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Understanding Thoracic Spinal Cord Injury

Understanding Thoracic Spinal Cord Injury

One of the four types of spinal cord injuries, thoracic spinal cord injuries represent a unique set of challenges that impact the delicate balance of the nervous system and significantly affect a person’s life. At Plexus, we offer comprehensive regenerative rehabilitation for spinal cord injuries that comprise stem cell therapy, physical therapy, occupational therapy, gait and mobility training, as well as a range of other treatment programs designed. 

This blog is a know-it-all guide to thoracic spinal cord injuries. We discuss symptoms, lifestyle challenges, and the essential role of rehabilitation in regaining functionality. 

What is a Spinal Cord Injury?

One of the most devastating and heartbreaking neurological conditions, a spinal cord injury (SCI) is caused by a traumatic injury to the spinal cord. The injury is so severe that it can either bruise, partially tear, or completely tear the spinal cord.

An SCI typically results in weakness, loss of muscle function, improper bowel and bladder control, loss of sexual function, and even lack of sensation in the body. These are critical symptoms when it comes to SCI and must be identified and treated immediately. 

Types of Spinal Cord Injuries

On a generic level, most SCIs are a result of a sudden, traumatic blow to the vertebrae in the back, which would normally require surgery, medication, or physical therapy. Depending on the cause of the injury or trauma, SCIs can be classified as:

  • Complete: A complete SCI causes a “complete” lack of function or paralysis below the level of the injury. It is known to affect both sides of the body, and can paralyse all four limbs (quadriplegia) or just the lower half of the body (paraplegia).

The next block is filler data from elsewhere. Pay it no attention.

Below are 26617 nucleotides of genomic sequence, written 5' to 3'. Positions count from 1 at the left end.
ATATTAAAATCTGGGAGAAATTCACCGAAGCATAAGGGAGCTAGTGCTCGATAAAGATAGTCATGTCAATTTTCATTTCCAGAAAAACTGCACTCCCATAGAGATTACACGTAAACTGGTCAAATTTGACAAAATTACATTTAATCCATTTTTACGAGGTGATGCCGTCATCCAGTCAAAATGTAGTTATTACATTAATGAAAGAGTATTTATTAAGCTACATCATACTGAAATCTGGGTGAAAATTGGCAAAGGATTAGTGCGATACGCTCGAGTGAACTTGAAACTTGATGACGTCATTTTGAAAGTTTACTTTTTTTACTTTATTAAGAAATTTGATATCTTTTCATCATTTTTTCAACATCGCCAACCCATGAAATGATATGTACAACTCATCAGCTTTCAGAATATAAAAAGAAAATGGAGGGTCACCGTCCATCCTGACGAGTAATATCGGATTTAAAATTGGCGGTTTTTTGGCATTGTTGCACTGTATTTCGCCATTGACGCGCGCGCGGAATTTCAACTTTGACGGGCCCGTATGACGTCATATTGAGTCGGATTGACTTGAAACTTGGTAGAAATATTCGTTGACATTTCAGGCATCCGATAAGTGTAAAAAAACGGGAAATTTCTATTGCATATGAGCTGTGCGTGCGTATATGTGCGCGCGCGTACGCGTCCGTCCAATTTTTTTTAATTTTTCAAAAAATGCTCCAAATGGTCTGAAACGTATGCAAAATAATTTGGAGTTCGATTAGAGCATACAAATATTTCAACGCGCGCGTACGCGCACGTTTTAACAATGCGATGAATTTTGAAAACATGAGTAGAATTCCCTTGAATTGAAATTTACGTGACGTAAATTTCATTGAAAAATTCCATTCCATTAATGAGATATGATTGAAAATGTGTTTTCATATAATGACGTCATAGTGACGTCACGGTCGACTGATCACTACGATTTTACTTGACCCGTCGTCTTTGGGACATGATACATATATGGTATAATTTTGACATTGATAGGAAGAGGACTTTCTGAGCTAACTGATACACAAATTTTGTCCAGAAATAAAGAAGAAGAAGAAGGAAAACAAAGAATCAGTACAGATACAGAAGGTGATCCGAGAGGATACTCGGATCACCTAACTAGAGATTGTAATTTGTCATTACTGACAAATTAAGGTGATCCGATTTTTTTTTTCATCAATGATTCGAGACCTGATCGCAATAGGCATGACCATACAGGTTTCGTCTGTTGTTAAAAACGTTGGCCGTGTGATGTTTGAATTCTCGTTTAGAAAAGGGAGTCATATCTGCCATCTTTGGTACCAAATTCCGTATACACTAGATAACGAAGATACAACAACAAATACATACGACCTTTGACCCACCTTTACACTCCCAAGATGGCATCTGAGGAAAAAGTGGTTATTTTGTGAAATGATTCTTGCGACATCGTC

• Incomplete: In the case of an incomplete SCI, some function remains on one or both sides of the body. The body and brain can still communicate along certain pathways.

What is a Thoracic Spinal Cord Injury?

The thoracic spine, consisting of twelve vertebrae (T1 to T12). It is situated in the upper and mid-back region, connecting the cervical and lumbar spine. The spinal cord within this segment is responsible for transmitting signals between the brain and the rest of the body, facilitating motor function and sensory perception.

A thoracic spinal cord injury (SCI) refers to damage or trauma affecting the spinal cord within the thoracic region of the spine. Thoracic SCIs may be caused by  including traumatic incidents, such: 

  • Falls
  • Motor accidents
  • Sports injuries
  • Non-traumatic factors: diseases, infections, or degenerative conditions

The severity of a thoracic SCI depends on the extent of the damage to the spinal cord, which may lead to varying degrees of impairment.

Symptoms of Thoracic Spinal Cord Injury

The consequences of a thoracic SCI are significant, impacting both motor and sensory functions below the level of the injury. The symptoms are contingent upon the level of the injury along the thoracic spine. This would mean:

T1 to T5 Spine Injuries

Affects upper thoracic segments, impacting hand and arm function, and respiratory muscles

T6 to T12 Spine Injuries

Typically affects abdominal muscles, lower back, and legs

Common symptoms of thoracic SCI include:

Motor impairment

  • Paralysis or weakness in the legs
  • Some cases of paralysis of neck and chest (not arms)
  • Loss of fine and gross motor skills below injury

Disruption of autonomic functions

  • Causing blood pressure irregularities
  • Impaired temperature regulation
  • Changes in sexual function and fertility
  • Sweating

Altered or loss of sensation below the level of injury

  • Affecting touch, temperature, and proprioception
  • Change in perception of pain or pressure

Impaired respiratory function (in case injury affecting thoracic nerves controlling the muscles involved in breathing)

  • Increased risk of respiratory infections

Bowel and bladder issues

  • Loss of bowel and bladder control
  • Increased risk of urinary tract infections
  • Increased issues related to bowel management